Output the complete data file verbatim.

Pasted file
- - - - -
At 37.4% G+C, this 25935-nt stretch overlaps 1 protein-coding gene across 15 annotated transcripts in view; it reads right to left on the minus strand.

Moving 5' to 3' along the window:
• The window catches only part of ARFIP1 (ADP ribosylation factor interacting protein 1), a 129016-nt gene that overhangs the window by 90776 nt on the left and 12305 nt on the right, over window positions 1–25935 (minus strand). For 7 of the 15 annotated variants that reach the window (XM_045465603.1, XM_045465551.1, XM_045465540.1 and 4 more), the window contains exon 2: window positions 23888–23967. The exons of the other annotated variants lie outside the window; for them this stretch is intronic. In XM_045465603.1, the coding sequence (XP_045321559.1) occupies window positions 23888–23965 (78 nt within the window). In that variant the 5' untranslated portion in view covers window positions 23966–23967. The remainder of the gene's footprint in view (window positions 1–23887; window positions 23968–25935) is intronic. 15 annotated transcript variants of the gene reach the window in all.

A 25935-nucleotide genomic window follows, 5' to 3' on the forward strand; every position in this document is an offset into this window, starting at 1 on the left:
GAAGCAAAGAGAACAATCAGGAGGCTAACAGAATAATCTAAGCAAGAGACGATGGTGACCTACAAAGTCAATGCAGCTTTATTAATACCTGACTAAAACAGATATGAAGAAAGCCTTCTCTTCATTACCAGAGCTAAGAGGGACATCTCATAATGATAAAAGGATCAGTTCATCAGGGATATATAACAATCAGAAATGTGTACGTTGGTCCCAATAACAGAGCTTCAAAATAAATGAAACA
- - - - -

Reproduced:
At 37.4% G+C, this 25935-nt stretch overlaps 1 protein-coding gene across 15 annotated transcripts in view; it reads right to left on the minus strand.

Moving 5' to 3' along the window:
• The window catches only part of ARFIP1 (ADP ribosylation factor interacting protein 1), a 129016-nt gene that overhangs the window by 90776 nt on the left and 12305 nt on the right, over window positions 1–25935 (minus strand). For 7 of the 15 annotated variants that reach the window (XM_045465603.1, XM_045465551.1, XM_045465540.1 and 4 more), the window contains exon 2: window positions 23888–23967. The exons of the other annotated variants lie outside the window; for them this stretch is intronic. In XM_045465603.1, the coding sequence (XP_045321559.1) occupies window positions 23888–23965 (78 nt within the window). In that variant the 5' untranslated portion in view covers window positions 23966–23967. The remainder of the gene's footprint in view (window positions 1–23887; window positions 23968–25935) is intronic. 15 annotated transcript variants of the gene reach the window in all.

A 25935-nucleotide genomic window follows, 5' to 3' on the forward strand; every position in this document is an offset into this window, starting at 1 on the left:
GAAGCAAAGAGAACAATCAGGAGGCTAACAGAATAATCTAAGCAAGAGACGATGGTGACCTACAAAGTCAATGCAGCTTTATTAATACCTGACTAAAACAGATATGAAGAAAGCCTTCTCTTCATTACCAGAGCTAAGAGGGACATCTCATAATGATAAAAGGATCAGTTCATCAGGGATATATAACAATCAGAAATGTGTACGTTGGTCCCAATAACAGAGCTTCAAAATAAATGAAACA